It’s amazing that Brad Haddin has had the nerve to speak out and put the boot into India. Haddin’s remark that India break quicker than any other team in the world when things go against them, took me by surprise to say the least.
If I was Haddin, I would be keeping my head down and my mouth shut and just concentrating on my own game, after all, he could easily have been dropped by now. In fact, it might not be too harsh to say that Haddin has only ‘held onto’ his place (but not much more) by default.
Having said all that, if I was an Aussie, in a way I wouldn’t be disappointed. Haddin’s remarks are a sure sign that the team is beginning to regain its swagger and arrogance, it could be interpreted as a sign of the teams returning confidence and self belief that one of it’s supposed under pressure players feels confident enough to speak out in this manner – and after all…………… he is probably right with what he said.
Zaheer has hit back though, claiming it’s Haddin’s keeping that looks fragile. It could all be about to go off again….
I was expecting a few words between the 2nd and the 3rd Tests (given the long break), but Haddin was not the one I thought would mouth off. I was expecting it from Hilfenhaus or Siddle (not Pattinson now that he’s ruled out).
This comment is going to be judged by the result of the Perth Test. The pitches in Australia have been result-oriented all season. Despite the result at SCG, Australia is just about as prone to losing it at Perth as India. One collapse can be decisive, and both batting units are quite capable of collapsing spectacularly!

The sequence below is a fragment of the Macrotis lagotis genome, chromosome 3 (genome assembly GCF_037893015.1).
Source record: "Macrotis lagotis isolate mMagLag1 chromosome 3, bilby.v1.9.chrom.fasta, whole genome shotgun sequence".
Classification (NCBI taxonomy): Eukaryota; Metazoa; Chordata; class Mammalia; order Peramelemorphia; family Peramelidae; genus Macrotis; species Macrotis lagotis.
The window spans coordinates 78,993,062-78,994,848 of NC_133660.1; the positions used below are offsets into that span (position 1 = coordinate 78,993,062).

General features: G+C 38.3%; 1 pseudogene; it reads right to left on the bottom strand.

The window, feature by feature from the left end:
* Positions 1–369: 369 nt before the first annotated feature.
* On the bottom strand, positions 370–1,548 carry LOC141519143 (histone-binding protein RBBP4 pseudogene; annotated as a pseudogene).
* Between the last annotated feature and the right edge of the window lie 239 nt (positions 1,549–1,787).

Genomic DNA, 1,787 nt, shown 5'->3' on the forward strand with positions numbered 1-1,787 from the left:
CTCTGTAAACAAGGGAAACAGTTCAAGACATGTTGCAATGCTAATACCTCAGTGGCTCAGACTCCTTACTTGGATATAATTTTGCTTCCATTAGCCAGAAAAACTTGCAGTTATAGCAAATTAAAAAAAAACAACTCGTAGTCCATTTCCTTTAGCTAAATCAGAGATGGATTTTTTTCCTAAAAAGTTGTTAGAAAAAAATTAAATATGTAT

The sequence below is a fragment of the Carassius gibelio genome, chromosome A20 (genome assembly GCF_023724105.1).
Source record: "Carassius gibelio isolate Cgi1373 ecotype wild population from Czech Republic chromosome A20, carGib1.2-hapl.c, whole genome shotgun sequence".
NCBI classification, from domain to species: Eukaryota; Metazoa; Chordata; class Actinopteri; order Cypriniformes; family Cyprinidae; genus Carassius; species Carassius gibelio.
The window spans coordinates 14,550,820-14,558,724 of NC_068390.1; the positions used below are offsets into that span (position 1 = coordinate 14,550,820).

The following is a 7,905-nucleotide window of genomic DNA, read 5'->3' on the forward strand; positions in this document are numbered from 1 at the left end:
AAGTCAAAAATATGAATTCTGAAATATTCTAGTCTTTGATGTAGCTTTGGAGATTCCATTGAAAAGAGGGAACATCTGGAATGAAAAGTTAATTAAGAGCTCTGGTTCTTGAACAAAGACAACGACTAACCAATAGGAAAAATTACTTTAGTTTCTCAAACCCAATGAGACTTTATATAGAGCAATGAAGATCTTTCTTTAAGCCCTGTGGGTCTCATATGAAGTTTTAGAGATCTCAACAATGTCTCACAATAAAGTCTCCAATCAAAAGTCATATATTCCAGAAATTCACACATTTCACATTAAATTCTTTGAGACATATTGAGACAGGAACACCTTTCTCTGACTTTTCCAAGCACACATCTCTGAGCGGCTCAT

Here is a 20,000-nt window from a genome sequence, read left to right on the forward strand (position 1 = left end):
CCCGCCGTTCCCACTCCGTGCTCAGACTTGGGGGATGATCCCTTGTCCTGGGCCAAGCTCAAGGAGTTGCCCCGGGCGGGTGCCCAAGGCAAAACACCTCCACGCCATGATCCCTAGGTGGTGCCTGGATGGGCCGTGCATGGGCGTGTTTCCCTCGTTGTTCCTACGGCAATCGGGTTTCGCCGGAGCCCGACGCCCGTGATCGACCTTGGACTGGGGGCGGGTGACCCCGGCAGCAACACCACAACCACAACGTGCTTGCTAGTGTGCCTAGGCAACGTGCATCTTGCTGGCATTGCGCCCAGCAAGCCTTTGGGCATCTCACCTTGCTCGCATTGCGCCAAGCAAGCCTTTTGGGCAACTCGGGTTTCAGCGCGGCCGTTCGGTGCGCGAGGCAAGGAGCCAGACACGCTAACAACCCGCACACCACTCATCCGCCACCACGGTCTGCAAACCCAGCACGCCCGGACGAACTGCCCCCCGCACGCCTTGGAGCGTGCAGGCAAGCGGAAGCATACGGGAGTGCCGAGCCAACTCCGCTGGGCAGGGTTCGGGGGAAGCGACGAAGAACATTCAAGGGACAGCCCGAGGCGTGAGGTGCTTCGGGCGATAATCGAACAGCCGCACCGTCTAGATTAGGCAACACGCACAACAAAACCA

So if Australia win, Brad Haddin’s comment will be interpreted as an indication of Australia’s self-belief lost and found back! If India win, it would be a case of the hosts biting off more than what they can chew!
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It did take a while before someone started, and yes, I was very surprised to see Haddin was the one to fire the starting gun.
After what happened in England, I didn’t expect to see anything other than seaming/results wickets in Australia. The Aussies would probably see seam as their stronger discipline, given – as you rightly pointed out – the fragility of their own batting.
I do think Haddin may well of jumped the gun a bit, especially as Pattinson will be a big miss.
In a way it’s a massive two tests for India though, these two tests look like they are the last chance for this current team to lose their ‘can’t travel’ tag.
If anything, given Australia’s batting in general over last 24 months, I would have thought that the ‘can’t travel’ line would have been a more appropriate method of attack for the Aussies to have used.
It’s quite ironic… at this time last year, I had thought that India had finally shed the “can’t travel” tag. Even though series wins in Australia and South Africa were still elusive, but India was always threatening it.
And now, the situation is entirely different. I still think that Aussies would have been better off not to launch any verbal attack, given that they are not in a very comfortable position themselves. If they manage a 4-0, then the ODIs that follow will be a different ball game altogether (literally and figuratively)!
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When you compare this series (so far) and the England one to the way India played in South Africa this time last year, you have to ask just what has changed?
The test performances in South Africa were more than competitive and I though that India probably won on points (if you follow my drift), which is what makes this series performance (so far) and the England one, all the more surprising.
And yes, I would have kept my mouth shut if I was an Aussie, if they go on and complete the 4-0 series win, then maybe that would be the time for Haddin to come out with his remarks.
Especially given his own personal position of being very lucky to still be in the team.